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Long Island Nets striving to emulate Brooklyn’s culture

Long Island Nets

LONG ISLAND, N.Y. – The Long Island Nets had Media Day on Thursday at Nassau Coliseum, their home arena in Uniondale, all fresh and new after a $165 million renovation, courtesy of Mikhail Prokhorov.

Both GM Trajan Langdon and head coach Ronald Nored spoke about what they’re most excited about heading into the season. A big part of it is the venue, which team officials not-so-quietly note is the G-League’s finest arena.

“Having our own building and having some real fans,” said Langdon. “But I’m also excited to see Ronald [Nored], after having a year under his belt, take ownership of this team and understand what he wants out of this team. Obviously everything we do here on Long Island we try to mirror what’s going on in Brooklyn.”

Nored is on the same page as Langdon, especially about the new home.

“It’s good to come home. We wear ‘Long Island’ across our chest so to have the opportunity to be in our community, build this Long Island Nets community and re-establish basketball back on the island is really exciting for us,” Nored said.

The Long Island Nets will open the season on November 4 at Nassau Coliseum in Uniondale after playing one season in Brooklyn at Barclays Center. Most of those games were not open to public and played during the day.

“Playing in Brooklyn was great last year,” Langdon explained. “We gave our players a chance to play in an NBA arena every day, but I think it was frustrating that they didn’t really have a home fanbase. It didn’t really feel like a home court. It’s nice that we can create a home base here on Long Island with our own fans and our own brand.”

There were plenty of benefits of playing in Brooklyn, of course. The communication between the two clubs was seamless and the squads could intertwine during practice. Chris McCullough made round trips from the G-League to NBA (21 times to be exact). A team insider told NetsDaily the same yo-yoing is likely for Isaiah Whitehead., who the Nets reassigned to Long Island Thursday afternoon.

Luckily Long Island isn’t a far drive.

“Logistically it’s going to be more of a challenge because it was easy having practices at HSS right after Brooklyn practice,” said Langdon. “So, Ronald would talk to Kenny every day. Ronald could bump into Sean every day. We could bump into our performance team. It was definitely easier from that aspect.

“We would have a 1:30 (D-League) game and finished at 3:30 and then we have a (NBA) game at 7:30, so it was accidental collisions [with LI Nets and Brooklyn Nets] and communication was much easier.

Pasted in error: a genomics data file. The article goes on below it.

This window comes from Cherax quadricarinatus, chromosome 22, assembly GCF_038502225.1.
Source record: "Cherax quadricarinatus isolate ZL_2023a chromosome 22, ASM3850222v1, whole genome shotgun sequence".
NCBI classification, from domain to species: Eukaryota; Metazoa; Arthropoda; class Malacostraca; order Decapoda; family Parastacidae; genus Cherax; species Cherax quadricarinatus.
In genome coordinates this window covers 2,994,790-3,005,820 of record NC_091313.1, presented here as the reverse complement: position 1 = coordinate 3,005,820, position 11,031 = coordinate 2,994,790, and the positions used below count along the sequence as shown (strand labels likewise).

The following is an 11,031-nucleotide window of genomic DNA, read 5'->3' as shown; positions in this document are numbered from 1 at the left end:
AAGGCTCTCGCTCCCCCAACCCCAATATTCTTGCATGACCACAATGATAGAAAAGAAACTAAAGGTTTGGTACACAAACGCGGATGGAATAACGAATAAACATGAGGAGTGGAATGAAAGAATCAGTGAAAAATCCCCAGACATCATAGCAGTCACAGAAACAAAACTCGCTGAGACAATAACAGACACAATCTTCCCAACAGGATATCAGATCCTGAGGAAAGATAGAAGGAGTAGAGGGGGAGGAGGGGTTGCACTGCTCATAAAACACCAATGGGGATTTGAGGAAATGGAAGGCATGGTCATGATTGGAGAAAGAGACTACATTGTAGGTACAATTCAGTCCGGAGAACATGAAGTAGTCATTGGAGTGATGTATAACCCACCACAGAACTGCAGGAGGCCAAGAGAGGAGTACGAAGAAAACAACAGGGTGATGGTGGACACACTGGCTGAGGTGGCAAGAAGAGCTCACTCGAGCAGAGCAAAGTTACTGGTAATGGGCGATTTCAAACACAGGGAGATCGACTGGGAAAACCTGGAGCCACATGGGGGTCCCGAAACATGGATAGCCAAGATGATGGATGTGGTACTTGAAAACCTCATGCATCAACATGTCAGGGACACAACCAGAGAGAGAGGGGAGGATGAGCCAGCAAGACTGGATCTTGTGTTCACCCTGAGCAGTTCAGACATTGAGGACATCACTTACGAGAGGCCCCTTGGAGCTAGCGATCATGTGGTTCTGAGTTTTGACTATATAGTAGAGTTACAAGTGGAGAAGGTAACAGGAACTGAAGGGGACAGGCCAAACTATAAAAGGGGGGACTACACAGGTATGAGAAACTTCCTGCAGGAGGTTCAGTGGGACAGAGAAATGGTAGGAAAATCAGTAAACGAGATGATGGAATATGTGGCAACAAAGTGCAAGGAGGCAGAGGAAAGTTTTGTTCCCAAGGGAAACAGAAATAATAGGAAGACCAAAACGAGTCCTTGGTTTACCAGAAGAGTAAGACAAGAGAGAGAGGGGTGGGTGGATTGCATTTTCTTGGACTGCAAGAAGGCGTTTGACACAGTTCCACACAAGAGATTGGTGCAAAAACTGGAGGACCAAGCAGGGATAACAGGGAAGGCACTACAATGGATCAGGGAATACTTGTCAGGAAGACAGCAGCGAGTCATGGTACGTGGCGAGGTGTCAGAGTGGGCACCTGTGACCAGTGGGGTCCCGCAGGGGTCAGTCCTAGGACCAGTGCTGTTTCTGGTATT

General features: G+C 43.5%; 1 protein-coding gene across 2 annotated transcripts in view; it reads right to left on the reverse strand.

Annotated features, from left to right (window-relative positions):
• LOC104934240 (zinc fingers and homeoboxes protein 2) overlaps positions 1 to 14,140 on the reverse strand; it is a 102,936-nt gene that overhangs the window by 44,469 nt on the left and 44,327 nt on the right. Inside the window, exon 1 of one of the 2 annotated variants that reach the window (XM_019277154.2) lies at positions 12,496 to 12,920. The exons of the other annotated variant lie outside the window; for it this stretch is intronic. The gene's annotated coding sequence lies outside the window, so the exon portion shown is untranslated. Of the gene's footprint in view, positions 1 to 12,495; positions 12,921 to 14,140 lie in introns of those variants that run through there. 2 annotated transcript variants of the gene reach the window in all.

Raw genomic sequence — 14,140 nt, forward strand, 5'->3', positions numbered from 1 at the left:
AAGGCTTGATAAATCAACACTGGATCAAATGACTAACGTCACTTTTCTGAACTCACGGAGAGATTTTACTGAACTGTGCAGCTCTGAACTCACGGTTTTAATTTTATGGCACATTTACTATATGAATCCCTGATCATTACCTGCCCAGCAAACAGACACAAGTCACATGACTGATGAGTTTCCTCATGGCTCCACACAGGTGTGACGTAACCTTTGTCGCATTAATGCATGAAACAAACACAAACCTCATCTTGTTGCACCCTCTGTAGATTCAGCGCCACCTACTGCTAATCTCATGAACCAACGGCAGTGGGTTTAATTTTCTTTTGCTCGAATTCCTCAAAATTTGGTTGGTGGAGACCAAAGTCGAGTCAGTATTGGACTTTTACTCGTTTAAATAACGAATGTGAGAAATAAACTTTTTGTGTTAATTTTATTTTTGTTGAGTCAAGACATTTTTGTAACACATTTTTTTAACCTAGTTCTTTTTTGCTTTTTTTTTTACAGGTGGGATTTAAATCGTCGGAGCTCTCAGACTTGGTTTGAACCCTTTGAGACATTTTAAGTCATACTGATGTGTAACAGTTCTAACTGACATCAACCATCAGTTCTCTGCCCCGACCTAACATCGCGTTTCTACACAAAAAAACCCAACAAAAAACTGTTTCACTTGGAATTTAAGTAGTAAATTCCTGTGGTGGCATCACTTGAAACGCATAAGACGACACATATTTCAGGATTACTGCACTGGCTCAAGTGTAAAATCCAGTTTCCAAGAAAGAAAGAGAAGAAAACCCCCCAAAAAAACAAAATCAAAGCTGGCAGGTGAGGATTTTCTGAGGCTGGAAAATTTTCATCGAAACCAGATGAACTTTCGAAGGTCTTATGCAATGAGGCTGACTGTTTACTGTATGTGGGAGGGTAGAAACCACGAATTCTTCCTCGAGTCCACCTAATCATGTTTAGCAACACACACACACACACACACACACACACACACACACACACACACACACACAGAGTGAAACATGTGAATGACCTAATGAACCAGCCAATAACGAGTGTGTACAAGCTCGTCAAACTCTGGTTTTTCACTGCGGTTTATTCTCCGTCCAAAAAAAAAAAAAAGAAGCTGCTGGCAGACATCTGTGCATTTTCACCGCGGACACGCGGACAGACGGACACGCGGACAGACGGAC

“It’ll make it more of a challenge with either (assistant GM) Matt Ricciardi or myself coming out here every home game. Coming out here to get one of these guys assigned or back to a game in Brooklyn. But we’re ready to do that.”

Long Island will also train on the Island at the “Yes We Can” Center in New Cassel, leaving HSS Training Center behind.

No matter. Langdon, whose primary job is as assistant GM to Sean Marks, understands the importance of emulating Brooklyn’s culture and bringing it to Long Island.

It starts with high-character guys from the bottom up.

“I think the biggest thing is having a culture where we have high-character guys that value team-oriented basketball first. That’s what we have in Brooklyn and we’re trying to emulate that here,” said Langdon.

The 27-year-old Nored, who went to the NCAA Finals twice with Butler, is on the same page as Langdon, similar to the way Brooklyn coach Kenny Atkinson and GM Sean Marks talk.

“I think we started that with high-character guys. I learned that culture is about the people you have on board. We have a really good staff trying to emulate things from Brooklyn, we have players doing the same things, we have good guys that are really fun to be around. They’re playing loose and they take coaching well..”

It's a little more difficult than it sounds, though. Guys in the G-League are looking to make a name for themselves. They’re looking to get theirs, which makes it tougher to establish team-oriented basketball.

“We know that the development of our own takes precedence over winning games. It’s been communicated, and Ronald is all in on that, our players are all in on that,” Langdon explained.

And things can change quickly.

“The hardest part is implementing the players that get assigned because they’ll have their little groove, roles and then a player from Brooklyn comes and plays and those roles and minutes will change. Guys will understand that when a guy comes from Brooklyn, precedence takes place in terms of developing those guys over wins.”

Development over winning. Sounds awfully familiar.


The Long Island Nets tip off against the Fort Wayne Mad Ants on November 4, 7:00 p.m. at NYCB Live. They will honor Julius “Dr. J” Erving 30 minutes prior to tip with a banner ceremony.